What is Machine Learning?

Machine learning is one of those terms that these days we see in different areas. From the mobile industry to automotive, security systems, and scientific research, every day newer applications for machine learning are introduced. Machine learning is one of the branches of AI (Artificial Intelligence), and now many of the world's major companies have devoted significant resources to the development of artificial intelligence systems using machine learning.

What is Machine Learning?

It's more than 60 years that artificial intelligence has emerged as a real technology from the world of sci-fi movies and stories and gone through many ups and downs. It's natural that along this path, artificial intelligence sometimes has become a hot topic of news and sometimes also been neglected. However, today, with the explosive development of areas like big data, high-powered parallel processing, and advanced neural algorithms, we see a new resurgence in artificial intelligence, and many major technology players struggle to take the lead in this path.

While there are different forms of AI in various areas, it's safe to say that today machine learning is the most widely used mechanism for achieving artificial intelligence.

 

What is machine learning?

As mentioned earlier, machine learning is one of the branches of artificial intelligence. Rule-Based engines, evolutionary algorithms, and Bayesian statistics are all examples of tools for reaching artificial intelligence. Many early AI programs such as IBM's Deep Blue (which defeated Gary Kasparov in 1997) were rule-based and dependent on human programming. On the other hand, machine learning is a tool by which computers can teach themselves, and set their own rules. In 2016, Google's DeepMind could beat the champion in Go through the use of machine learning. DeepMind did this by training itself on a large data set of expert moves.

Different types of machine learning are:

- Supervised learning: Here, the trainer provides the computer with certain rules that connect an input (for example, a feature of an object such as "soft") to an output (the object itself, such as cotton).

- Uncontrolled Learning: In this method, the computer receives inputs and is left alone to discover patterns.

- Reinforcement learning: Here, a computer system continuously receives inputs and constantly improves its intelligence. For example, you can think about a driverless car receiving inputs about the road.

A vast amount of data is required to train algorithms for machine learning. First of all, training data should be labeled (like the GPS location attached to a photo). Then, it turns to classification. This happens when the features of the Intended object are labeled and sent into the system along with a set of rules that lead to a prediction. For example, "red" and "round" are two inputs to the system that leads to the output of "apple". Also, a learning algorithm can be left alone to create its own rules that can be applied when it is provided with a large set of the objects. For example, when algorithm encounters a group of apples, it figures out that they all have the same features like "round" and "red".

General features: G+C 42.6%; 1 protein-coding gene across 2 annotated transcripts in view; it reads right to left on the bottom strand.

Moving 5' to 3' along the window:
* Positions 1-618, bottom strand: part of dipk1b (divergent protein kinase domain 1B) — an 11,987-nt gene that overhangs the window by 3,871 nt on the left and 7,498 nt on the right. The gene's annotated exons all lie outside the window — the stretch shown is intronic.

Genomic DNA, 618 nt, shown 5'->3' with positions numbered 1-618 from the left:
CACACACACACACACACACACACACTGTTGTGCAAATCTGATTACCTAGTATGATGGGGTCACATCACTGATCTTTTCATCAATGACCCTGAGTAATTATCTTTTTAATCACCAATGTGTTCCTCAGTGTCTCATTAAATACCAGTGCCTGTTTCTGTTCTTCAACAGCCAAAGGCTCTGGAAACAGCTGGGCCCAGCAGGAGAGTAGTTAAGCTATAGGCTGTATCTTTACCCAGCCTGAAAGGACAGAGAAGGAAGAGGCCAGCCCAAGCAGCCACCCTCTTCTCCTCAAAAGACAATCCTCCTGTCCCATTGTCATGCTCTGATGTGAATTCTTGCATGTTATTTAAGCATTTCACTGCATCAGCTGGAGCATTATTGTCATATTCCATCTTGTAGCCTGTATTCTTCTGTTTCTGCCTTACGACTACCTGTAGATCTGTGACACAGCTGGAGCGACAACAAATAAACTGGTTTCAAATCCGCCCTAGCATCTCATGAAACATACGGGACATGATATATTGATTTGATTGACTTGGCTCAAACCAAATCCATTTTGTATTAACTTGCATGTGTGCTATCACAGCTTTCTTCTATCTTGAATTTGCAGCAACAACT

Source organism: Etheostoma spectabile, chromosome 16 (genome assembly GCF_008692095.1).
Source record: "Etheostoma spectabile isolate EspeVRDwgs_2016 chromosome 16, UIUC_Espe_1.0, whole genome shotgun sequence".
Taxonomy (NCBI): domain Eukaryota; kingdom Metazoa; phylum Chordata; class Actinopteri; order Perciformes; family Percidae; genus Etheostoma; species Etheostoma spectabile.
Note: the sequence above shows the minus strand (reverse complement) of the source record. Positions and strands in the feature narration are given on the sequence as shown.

Machine learning in many cases involves "deep learning". Deep learning is, in fact, a subset of machine learning and uses layered algorithms that form a network to process information and reach predictions. The point that distinguishes deep learning is that the fact that the system can learn on its own, without human training.

 

Important machine learning events

The fact is, machine learning became very popular in the 1990s, but later this popularity dropped, until recently that we see its return to hot headlines. Some of the significant events in this period are:

- Google Brain was created in 2011, a deep neural network that was able to identify and categorize objects.

- The DeepFace algorithm was introduced in 2014. This algorithm could identify individuals from a set of photos.

- Amazon launched its machine learning platform in 2015. Microsoft also introduced a Distributed Machine Learning Toolbox this year.

- The Google DeepMind program, called AlphaGo, in 2016, defeated Lee Sedol, the world champion in the complex game of Go.

- In 2017, Google announced that its machine learning tools can recognize objects in photos and understand speech better than humans.

 

Why is Machine learning important?

Aside from the tremendous power that machine learning has shown to beat humans at games like Jeopardy, chess, and Go, it has numerous practical applications. For example, machine learning tools are used to recognize faces of people in photos, translate messages, and find locations around the world that have certain geographic features. IBM Watson helps doctors make decisions on cancer treatment. Cars use machine learning to gather information from the surrounding environment. On the other hand, machine learning is at the center of fraud prevention efforts. For example, it has been proven that the combination of unsupervised machine learning and human experts can act very accurately in detecting cyber threats.

Eventually, almost every organization that wants to use its information to gain insights, improve relationships with customers, increase its sales level or remain competitive in a specific area, will rely on machine learning. This technology has applications in various fields of government, business, and education, and almost anyone who wants to make informed predictions and has a large enough data set can use machine learning to achieve its goals.

Keyword: Tech World, Machine Learning, A.I., Deep Learning

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